December 14, 2012 Got a bunch of stuff done today in order to send out my first real-ish invitations! These included: adding a '.' to the find-an-email regular expression, which I realized was broken when I tried to invite someone who has a '.' in his email, sending more notification emails to users (e.g. when a comment's been received or a book's been reshelved) and to myself (e.g. for a new shelf that's created, and with different subject lines, so I don't get as much threading), and using default image for books without cover images and users without profile photos. On a whim, added in subscription commerce! Basically, you can pick a shelf -- only one of yours for now, though that should probably change -- and be sent one book, at random, each month, for $20. (I haven't an idea if this is at all appealing, but it was simple enough to build at least.) Changed linking on all the Jquery/Javascript and CSS files so they'll serve over SSL, and OMG finally got SSL working the way I want it to. Re-designed the "switch shelves" page to be simpler. (That first interface was truly horrible.) Oh, and, funny story for you: no sooner had I sent out an email announcing the site than I decided to wipe my production database. (It had old, non-compliant, blah data in it.) So I did by dropping the entire db, INCLUDING THE USER ACCOUNT. Oops. Fortunately Heroku makes it easy to drop and add extensions, so that's what I did with MongoHQ. A new username and pass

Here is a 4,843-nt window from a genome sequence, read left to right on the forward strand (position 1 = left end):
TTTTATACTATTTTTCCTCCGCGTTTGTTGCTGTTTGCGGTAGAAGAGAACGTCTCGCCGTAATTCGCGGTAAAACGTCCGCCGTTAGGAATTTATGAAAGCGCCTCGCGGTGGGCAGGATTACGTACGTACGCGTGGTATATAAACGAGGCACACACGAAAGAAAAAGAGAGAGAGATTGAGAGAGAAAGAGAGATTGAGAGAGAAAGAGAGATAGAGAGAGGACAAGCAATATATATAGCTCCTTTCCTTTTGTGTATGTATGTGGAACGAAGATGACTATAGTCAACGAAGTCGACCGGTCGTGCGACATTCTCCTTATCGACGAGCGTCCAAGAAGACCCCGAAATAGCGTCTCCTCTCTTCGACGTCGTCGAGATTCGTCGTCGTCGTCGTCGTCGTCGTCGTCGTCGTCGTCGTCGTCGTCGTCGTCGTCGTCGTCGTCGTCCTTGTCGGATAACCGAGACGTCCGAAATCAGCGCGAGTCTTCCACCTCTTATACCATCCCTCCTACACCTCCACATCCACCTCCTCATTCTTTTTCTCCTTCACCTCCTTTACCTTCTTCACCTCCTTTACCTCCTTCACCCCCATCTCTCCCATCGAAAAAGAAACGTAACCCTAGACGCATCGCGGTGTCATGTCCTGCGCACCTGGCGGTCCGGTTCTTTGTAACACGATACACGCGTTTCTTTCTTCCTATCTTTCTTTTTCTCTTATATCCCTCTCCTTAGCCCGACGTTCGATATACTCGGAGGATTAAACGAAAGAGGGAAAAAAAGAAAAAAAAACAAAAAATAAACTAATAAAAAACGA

December 13, 2012 Stopped re-adding books I already had in the db (meep; that was an irritating bug.) Spent much of the day battling, and failing to best, my SSL certificate. I want some links auto-directed to SSL pages, and I can't for the life of me figure out how to get Flask, Heroku, and please-check-if-this-page-is-secure to play nicely together. (Right now, I get into these infinite redirect loops.) Gah, this is the part of all of this that I absolutely hate.